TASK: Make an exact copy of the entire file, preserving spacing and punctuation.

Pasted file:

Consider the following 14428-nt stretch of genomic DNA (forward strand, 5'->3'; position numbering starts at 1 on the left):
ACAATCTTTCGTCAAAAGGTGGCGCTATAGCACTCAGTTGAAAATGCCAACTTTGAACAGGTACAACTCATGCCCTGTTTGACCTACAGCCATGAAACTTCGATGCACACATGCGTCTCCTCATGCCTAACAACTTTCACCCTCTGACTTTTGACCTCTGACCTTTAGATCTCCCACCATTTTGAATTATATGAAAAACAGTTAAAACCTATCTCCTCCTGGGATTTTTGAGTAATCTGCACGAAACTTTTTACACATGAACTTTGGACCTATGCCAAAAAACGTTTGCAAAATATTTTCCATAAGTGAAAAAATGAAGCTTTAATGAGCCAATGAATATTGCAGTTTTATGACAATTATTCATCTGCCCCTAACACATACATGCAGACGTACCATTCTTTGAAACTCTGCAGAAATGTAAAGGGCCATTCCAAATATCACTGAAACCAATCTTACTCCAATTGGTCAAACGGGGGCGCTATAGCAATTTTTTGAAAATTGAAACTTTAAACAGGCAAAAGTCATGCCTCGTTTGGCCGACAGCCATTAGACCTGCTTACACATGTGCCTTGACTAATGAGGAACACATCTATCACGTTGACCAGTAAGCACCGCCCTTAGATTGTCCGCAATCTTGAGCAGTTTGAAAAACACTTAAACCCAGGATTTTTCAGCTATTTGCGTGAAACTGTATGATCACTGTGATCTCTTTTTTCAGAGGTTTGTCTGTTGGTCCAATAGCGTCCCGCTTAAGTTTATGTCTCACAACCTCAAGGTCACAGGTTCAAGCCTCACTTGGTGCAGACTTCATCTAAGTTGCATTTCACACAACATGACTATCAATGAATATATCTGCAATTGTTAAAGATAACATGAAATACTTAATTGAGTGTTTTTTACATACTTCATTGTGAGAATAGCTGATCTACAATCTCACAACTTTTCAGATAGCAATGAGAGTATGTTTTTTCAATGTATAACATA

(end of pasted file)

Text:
Consider the following 14428-nt stretch of genomic DNA (forward strand, 5'->3'; position numbering starts at 1 on the left):
ACAATCTTTCGTCAAAAGGTGGCGCTATAGCACTCAGTTGAAAATGCCAACTTTGAACAGGTACAACTCATGCCCTGTTTGACCTACAGCCATGAAACTTCGATGCACACATGCGTCTCCTCATGCCTAACAACTTTCACCCTCTGACTTTTGACCTCTGACCTTTAGATCTCCCACCATTTTGAATTATATGAAAAACAGTTAAAACCTATCTCCTCCTGGGATTTTTGAGTAATCTGCACGAAACTTTTTACACATGAACTTTGGACCTATGCCAAAAAACGTTTGCAAAATATTTTCCATAAGTGAAAAAATGAAGCTTTAATGAGCCAATGAATATTGCAGTTTTATGACAATTATTCATCTGCCCCTAACACATACATGCAGACGTACCATTCTTTGAAACTCTGCAGAAATGTAAAGGGCCATTCCAAATATCACTGAAACCAATCTTACTCCAATTGGTCAAACGGGGGCGCTATAGCAATTTTTTGAAAATTGAAACTTTAAACAGGCAAAAGTCATGCCTCGTTTGGCCGACAGCCATTAGACCTGCTTACACATGTGCCTTGACTAATGAGGAACACATCTATCACGTTGACCAGTAAGCACCGCCCTTAGATTGTCCGCAATCTTGAGCAGTTTGAAAAACACTTAAACCCAGGATTTTTCAGCTATTTGCGTGAAACTGTATGATCACTGTGATCTCTTTTTTCAGAGGTTTGTCTGTTGGTCCAATAGCGTCCCGCTTAAGTTTATGTCTCACAACCTCAAGGTCACAGGTTCAAGCCTCACTTGGTGCAGACTTCATCTAAGTTGCATTTCACACAACATGACTATCAATGAATATATCTGCAATTGTTAAAGATAACATGAAATACTTAATTGAGTGTTTTTTACATACTTCATTGTGAGAATAGCTGATCTACAATCTCACAACTTTTCAGATAGCAATGAGAGTATGTTTTTTCAATGTATAACATA